“I knew they were trying to get to him, and it appeared to me that they were being executed with this rifle,” Mr. Hankison said.
The police chief of the Louisville Metro Police Department fired Mr. Hankison three months after the raid, saying he had violated department policy by shooting “blindly” into the apartment through the window and door, which were covered by blinds. Mr. Hankison testified that he had fired in response to seeing muzzle flashes illuminate the window, not knowing that they were coming from the officers’ weapons.
The Kentucky attorney general’s office, which led the prosecution of Mr. Hankison, did not pursue charges against either of the officers whose bullets struck Ms. Taylor, Detective Myles Cosgrove and Sgt. Jonathan Mattingly. Mr. Cosgrove, who the F.B.I. said fired the fatal shot, was eventually fired from the department, as was a detective who prepared the search warrant. Mr. Mattingly, the officer whom Mr. Walker shot, retired last year.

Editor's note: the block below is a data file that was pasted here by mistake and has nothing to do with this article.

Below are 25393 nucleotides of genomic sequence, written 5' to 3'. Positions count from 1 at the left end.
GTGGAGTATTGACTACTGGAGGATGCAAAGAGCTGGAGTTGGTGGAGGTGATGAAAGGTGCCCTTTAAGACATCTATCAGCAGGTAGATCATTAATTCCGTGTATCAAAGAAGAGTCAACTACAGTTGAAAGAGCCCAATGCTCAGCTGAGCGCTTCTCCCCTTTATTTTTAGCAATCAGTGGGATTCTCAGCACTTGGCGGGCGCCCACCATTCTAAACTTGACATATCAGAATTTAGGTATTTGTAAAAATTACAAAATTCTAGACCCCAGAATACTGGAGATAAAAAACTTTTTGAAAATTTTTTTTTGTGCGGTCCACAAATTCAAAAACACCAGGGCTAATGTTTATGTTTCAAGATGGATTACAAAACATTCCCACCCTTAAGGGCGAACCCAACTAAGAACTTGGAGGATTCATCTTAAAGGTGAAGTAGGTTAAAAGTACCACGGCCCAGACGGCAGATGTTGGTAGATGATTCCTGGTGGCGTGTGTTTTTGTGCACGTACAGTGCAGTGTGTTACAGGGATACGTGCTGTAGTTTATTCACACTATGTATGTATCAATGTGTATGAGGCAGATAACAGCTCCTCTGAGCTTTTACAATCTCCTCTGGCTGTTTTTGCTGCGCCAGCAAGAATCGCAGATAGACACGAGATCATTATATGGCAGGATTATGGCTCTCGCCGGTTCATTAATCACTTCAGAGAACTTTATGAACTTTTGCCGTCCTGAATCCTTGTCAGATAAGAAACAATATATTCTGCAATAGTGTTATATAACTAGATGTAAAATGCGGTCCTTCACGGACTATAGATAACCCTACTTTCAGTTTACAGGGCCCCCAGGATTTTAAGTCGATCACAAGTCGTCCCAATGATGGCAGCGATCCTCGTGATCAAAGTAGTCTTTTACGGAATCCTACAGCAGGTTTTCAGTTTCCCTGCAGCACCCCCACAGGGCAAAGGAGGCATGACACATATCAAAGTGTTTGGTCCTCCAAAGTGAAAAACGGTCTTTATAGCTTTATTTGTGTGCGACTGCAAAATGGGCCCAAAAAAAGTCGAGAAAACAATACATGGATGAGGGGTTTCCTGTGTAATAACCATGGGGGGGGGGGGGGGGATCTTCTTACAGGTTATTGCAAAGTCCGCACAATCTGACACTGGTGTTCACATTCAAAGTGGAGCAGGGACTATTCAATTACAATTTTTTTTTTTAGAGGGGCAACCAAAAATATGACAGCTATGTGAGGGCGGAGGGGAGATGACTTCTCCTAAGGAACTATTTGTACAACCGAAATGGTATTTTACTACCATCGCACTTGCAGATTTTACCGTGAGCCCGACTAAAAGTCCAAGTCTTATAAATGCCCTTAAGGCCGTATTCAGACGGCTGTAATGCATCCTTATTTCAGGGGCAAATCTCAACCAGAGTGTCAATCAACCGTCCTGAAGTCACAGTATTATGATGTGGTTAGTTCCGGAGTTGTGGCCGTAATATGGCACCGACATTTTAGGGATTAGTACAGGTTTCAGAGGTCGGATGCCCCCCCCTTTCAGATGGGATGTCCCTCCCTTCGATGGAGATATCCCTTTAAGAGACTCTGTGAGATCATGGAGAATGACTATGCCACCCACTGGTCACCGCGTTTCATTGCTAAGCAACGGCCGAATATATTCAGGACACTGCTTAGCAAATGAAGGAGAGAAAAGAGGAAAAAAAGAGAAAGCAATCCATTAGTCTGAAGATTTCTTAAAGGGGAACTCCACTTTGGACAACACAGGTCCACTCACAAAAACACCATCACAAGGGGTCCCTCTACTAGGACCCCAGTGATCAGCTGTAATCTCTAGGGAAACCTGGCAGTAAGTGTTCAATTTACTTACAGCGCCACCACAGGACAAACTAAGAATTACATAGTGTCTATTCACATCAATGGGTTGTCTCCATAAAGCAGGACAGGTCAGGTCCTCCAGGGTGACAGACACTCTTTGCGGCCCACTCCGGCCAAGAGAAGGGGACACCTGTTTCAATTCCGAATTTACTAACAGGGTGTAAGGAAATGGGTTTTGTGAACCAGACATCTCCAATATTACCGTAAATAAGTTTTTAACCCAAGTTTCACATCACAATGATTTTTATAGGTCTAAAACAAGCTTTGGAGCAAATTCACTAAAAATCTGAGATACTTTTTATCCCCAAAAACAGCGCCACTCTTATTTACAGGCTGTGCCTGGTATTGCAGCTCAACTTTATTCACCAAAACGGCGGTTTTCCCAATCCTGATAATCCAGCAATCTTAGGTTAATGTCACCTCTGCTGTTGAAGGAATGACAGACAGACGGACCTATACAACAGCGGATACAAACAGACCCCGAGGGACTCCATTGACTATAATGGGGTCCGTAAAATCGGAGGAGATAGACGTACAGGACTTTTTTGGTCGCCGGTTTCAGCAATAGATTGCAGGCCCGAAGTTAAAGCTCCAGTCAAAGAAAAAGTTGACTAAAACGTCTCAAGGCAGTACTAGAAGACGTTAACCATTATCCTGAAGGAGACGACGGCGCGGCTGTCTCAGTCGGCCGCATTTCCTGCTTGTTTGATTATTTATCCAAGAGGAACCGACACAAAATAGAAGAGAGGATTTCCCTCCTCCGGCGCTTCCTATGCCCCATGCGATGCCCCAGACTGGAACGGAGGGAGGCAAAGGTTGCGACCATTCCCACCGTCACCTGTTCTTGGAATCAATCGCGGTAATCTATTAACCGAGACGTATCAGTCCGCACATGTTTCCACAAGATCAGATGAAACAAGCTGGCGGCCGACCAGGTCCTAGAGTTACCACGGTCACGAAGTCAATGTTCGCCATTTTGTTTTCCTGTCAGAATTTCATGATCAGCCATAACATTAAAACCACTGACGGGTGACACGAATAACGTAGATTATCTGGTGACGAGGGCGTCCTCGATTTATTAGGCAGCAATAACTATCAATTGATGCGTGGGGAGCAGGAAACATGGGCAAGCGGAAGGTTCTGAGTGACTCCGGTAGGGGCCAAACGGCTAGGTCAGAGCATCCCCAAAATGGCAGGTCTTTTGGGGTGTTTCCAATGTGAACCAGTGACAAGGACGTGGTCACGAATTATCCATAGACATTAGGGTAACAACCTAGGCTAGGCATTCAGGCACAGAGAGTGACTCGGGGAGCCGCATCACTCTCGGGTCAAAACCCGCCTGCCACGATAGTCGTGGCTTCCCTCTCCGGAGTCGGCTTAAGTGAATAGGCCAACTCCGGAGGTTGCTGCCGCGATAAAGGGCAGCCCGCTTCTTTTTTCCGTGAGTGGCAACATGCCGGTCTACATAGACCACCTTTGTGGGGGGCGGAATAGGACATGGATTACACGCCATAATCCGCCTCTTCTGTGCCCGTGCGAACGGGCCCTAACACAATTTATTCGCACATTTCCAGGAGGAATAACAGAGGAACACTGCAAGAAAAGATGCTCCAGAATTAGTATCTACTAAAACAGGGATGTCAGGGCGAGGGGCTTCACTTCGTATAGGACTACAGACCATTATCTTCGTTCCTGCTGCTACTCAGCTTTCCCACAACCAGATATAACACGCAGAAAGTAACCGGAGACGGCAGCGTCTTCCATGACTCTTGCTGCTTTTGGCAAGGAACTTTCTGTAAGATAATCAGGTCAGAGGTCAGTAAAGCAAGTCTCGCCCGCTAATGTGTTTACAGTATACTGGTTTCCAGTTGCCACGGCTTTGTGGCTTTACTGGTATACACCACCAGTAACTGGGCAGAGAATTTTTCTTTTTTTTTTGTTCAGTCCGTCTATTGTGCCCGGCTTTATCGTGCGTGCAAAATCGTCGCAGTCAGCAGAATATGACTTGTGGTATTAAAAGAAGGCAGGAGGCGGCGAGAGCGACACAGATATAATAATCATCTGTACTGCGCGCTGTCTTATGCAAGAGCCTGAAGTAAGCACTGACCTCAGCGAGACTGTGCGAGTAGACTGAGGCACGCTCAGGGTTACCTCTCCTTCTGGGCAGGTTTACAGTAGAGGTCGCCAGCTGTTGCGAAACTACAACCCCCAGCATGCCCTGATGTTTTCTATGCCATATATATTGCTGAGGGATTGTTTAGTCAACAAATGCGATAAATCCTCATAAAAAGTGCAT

In closing arguments on Thursday, Mr. Hankison’s lawyer, Stew Mathews, sought to shift blame for what happened partly to Mr. Walker, who he said was the “common denominator” of the case because he had fired at the officers as they entered the apartment.
In response, Mr. Hankison “did what he thought he had to do in that instant,” the lawyer said. Mr. Mathews reiterated that Mr. Hankison did not know there was another apartment behind Ms. Taylor’s that his bullets might reach. He said jurors could not find Mr. Hankison guilty if he did not know about that risk.
The crime of “wanton endangerment,” a felony, required jurors to find that Mr. Hankison “wantonly” did something to create a substantial danger of death or serious injury to the neighbors and did so with “extreme indifference to the value of human life.”
In prosecutors’ closing argument, Barbara Whaley, an assistant attorney general, focused on the fear that Ms. Napper felt with her family as they hid in their apartment. She said it would have been “obvious” to Mr. Hankison that there was an apartment behind Ms. Taylor’s because its front door was right next to hers.